So, if you know of any alternatives, please let me know.

All About Sound, Part 10

More audio theory...

Part 10 from Scott Janus' book "Audio in the 21st Century" courtesy of Audio DesignLine introduces us to the frequency domain.

Wednesday, November 01, 2006

All About Sound, Parts 8 and 9

There's more!! Part 8 from Scott Janus' book "Audio in the 21st Century" courtesy of Audio DesignLine continues to cover sound pressure and intensity. Part 9 uses a few examples to explain sound pressure and decibels in more detail.

Tuesday, October 31, 2006

Do they know it's Hallowe'en?

Check out this video:



This single features a star-studded ensemble (Beck, Sum 41, The Arcade Fire) known as the NORTH AMERICAN HALLOWEEN PREVENTION INITIATIVE. Both a trick and a treat, this song is a satire - as well as a charity-benefit song with all proceeds being donated to UNICEF.

Monday, October 30, 2006

YouTube Removes Comedy Central Clips Due to DMCA

Read this on Slashdot:

Today, YouTube removed all of its Comedy Central content. Google knew this was coming but you have to wonder if YouTube will be worth that $1.65 billion on Monday. The take down request comes a year after a Wired interview where Daily Show Executive Ben Karlin encouraged viewers to download: "If people want to take the show in various forms, I'd say go."


Now the video clip in one of my earlier posts about damn spammers doesn't play. Oh well. It was pretty humorous. Sorry if you missed it.

Halloween SongSpot

Halloween is tomorrow, so this week's SongSpot is from the band Erplosis Daet and it is called "Scary Halloween Monsters" from their album 'A Skip In The Brain'.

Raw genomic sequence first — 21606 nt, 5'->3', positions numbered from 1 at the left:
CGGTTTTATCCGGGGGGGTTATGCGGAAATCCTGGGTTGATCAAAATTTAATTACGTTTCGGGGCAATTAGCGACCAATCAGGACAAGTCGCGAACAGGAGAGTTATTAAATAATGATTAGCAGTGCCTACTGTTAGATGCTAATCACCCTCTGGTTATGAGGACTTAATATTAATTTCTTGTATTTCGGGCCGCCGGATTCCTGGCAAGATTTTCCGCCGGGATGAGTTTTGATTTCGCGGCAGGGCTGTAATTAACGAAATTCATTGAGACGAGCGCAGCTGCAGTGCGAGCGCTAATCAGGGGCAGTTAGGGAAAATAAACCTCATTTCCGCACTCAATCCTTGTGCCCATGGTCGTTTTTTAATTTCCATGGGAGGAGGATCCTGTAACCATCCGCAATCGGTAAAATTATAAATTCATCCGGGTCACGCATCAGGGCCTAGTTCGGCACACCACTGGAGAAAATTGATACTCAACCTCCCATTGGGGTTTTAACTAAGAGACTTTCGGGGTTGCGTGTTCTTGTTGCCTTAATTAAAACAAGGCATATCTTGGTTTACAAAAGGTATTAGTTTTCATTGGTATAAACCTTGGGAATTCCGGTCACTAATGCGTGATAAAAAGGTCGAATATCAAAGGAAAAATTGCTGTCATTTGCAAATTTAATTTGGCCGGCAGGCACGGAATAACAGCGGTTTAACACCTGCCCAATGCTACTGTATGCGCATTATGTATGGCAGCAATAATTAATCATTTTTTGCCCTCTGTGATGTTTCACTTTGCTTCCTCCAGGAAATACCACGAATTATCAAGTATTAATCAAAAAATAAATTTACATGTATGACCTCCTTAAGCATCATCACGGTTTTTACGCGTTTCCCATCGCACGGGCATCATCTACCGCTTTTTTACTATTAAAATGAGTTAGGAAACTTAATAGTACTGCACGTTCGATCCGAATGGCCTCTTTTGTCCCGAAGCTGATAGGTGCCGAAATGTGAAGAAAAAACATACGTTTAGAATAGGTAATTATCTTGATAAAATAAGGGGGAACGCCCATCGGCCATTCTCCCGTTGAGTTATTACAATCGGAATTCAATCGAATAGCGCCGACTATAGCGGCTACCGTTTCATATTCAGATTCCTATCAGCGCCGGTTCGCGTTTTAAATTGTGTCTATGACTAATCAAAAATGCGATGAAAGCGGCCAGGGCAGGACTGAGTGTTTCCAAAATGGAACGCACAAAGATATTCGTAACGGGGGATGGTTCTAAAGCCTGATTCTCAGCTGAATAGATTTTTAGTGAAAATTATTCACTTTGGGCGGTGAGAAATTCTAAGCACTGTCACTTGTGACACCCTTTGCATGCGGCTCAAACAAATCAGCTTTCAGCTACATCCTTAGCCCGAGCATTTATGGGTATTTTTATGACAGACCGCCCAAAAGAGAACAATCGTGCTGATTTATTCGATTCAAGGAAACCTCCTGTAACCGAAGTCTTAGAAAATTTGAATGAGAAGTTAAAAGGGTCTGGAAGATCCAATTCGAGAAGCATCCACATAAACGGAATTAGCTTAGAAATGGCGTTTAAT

Thursday, October 26, 2006

All About Sound, Part 7

Another installment!! This is the latest installment of Scott Janus' "Audio in the 21st Century" from Audio DesignLine. Part 7 talks about measuring sound intensity and power.

In this article, he covers the basic math computations using the logarithmic scale and decibels. He briefly mentions that human hearing is not linear -- we can hear slight changes at low levels, but don't notice similar differences at high volumes. I think he plans to discuss this topic in more detail in a later installment.

In case he doesn't mention this... I thought I would go ahead and offer a little more detail. As mentioned in earlier installments, sound is created when something strikes another object. So when a guitar string vibrates, it is striking against air molecules. The vibrations cause the air nearby to compress and expand. A shorter string vibrates at a faster rate than a longer string, creating a higher pitched sound... The more compressed (or expanded), the more energy it contains and can expend. The loudness, or intensity of the sound is measured in terms of the amount of energy passing each second through one square centimeter of area. Energy expended over time is power and the unit is the watt. A watt is one joule per second. As you know, a 75 watt light bulb is pretty bright. A 40 watt bulb, not so bright. One of those small little night lights used to find the bathroom without bumping into a wall is probably around 1/4 watt. The amount of power found in sound is really small. The amount of power carried by ordinary conversational sound is about 1/1000 watt.

The human ear detects the difference in loudness by ratios of the power, not the actual differences. So, a 2000 microwatt (1/2000 watt) sound will seem louder than a 1000 microwatt sound, but a 3000 microwatt sound will not seem to sound louder by as much again. It actually takes a 4000 microwatt sound to seem louder by as much as a 2000 microwatt sound compares to a 1000 microwatt sound. To get a sound that is as much louder again than a 4000 microwatt sound, we would need an 8000 microwatt sound. The rations 2000/1000, 4000/2000, and 8000/4000 are all equal even though the difference are not, and it is the ratios that the ear detects.

This is where he explains that we don't hear linearly, but on a logarithmic scale. When one sound carries 10 times the power of a second sound, the ratio of the first to the second is 10 and the log (base 10) of this is 1. The difference in sound power is then said to be one 'Bel'. If a sound is 100 times more powerful than another sound, it is two Bels louder, 1000 times would be 3 Bels, etc. Since the Bel is too large of a scale for practical use, we use the decibel, which is 1/10th a Bel. A sound is a decibel louder than another when the first is 1.26 times as powerful as the second -- log(1.26) is about equal to 0.10.